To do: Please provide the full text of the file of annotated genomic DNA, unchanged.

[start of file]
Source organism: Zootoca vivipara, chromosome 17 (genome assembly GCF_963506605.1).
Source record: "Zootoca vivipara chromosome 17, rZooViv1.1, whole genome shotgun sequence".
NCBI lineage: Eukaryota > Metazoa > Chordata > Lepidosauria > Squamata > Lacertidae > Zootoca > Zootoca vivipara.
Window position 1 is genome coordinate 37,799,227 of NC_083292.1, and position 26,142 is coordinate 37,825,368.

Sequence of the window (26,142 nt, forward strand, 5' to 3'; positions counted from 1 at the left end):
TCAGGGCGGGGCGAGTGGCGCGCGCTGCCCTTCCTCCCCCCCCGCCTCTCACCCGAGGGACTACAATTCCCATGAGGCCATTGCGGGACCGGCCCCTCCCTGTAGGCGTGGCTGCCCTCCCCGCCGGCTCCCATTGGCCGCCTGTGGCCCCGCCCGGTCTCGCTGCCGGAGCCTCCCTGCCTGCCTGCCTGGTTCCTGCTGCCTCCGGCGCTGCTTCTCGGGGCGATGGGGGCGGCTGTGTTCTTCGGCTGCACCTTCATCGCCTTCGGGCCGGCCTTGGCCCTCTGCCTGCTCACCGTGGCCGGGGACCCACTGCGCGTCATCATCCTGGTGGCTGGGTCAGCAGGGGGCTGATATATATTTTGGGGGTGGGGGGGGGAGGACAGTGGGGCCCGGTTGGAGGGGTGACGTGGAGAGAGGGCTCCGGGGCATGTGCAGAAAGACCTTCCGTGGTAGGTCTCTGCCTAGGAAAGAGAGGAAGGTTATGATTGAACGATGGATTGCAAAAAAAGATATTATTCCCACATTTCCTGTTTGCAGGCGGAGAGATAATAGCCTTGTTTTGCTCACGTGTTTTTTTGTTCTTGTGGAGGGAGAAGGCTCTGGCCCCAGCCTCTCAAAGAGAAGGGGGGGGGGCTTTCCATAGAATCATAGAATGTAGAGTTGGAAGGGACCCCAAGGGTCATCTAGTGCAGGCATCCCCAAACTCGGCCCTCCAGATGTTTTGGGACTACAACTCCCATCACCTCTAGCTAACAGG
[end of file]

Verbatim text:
Source organism: Zootoca vivipara, chromosome 17 (genome assembly GCF_963506605.1).
Source record: "Zootoca vivipara chromosome 17, rZooViv1.1, whole genome shotgun sequence".
NCBI lineage: Eukaryota > Metazoa > Chordata > Lepidosauria > Squamata > Lacertidae > Zootoca > Zootoca vivipara.
Window position 1 is genome coordinate 37,799,227 of NC_083292.1, and position 26,142 is coordinate 37,825,368.

Sequence of the window (26,142 nt, forward strand, 5' to 3'; positions counted from 1 at the left end):
TCAGGGCGGGGCGAGTGGCGCGCGCTGCCCTTCCTCCCCCCCCGCCTCTCACCCGAGGGACTACAATTCCCATGAGGCCATTGCGGGACCGGCCCCTCCCTGTAGGCGTGGCTGCCCTCCCCGCCGGCTCCCATTGGCCGCCTGTGGCCCCGCCCGGTCTCGCTGCCGGAGCCTCCCTGCCTGCCTGCCTGGTTCCTGCTGCCTCCGGCGCTGCTTCTCGGGGCGATGGGGGCGGCTGTGTTCTTCGGCTGCACCTTCATCGCCTTCGGGCCGGCCTTGGCCCTCTGCCTGCTCACCGTGGCCGGGGACCCACTGCGCGTCATCATCCTGGTGGCTGGGTCAGCAGGGGGCTGATATATATTTTGGGGGTGGGGGGGGGAGGACAGTGGGGCCCGGTTGGAGGGGTGACGTGGAGAGAGGGCTCCGGGGCATGTGCAGAAAGACCTTCCGTGGTAGGTCTCTGCCTAGGAAAGAGAGGAAGGTTATGATTGAACGATGGATTGCAAAAAAAGATATTATTCCCACATTTCCTGTTTGCAGGCGGAGAGATAATAGCCTTGTTTTGCTCACGTGTTTTTTTGTTCTTGTGGAGGGAGAAGGCTCTGGCCCCAGCCTCTCAAAGAGAAGGGGGGGGGGCTTTCCATAGAATCATAGAATGTAGAGTTGGAAGGGACCCCAAGGGTCATCTAGTGCAGGCATCCCCAAACTCGGCCCTCCAGATGTTTTGGGACTACAACTCCCATCACCTCTAGCTAACAGG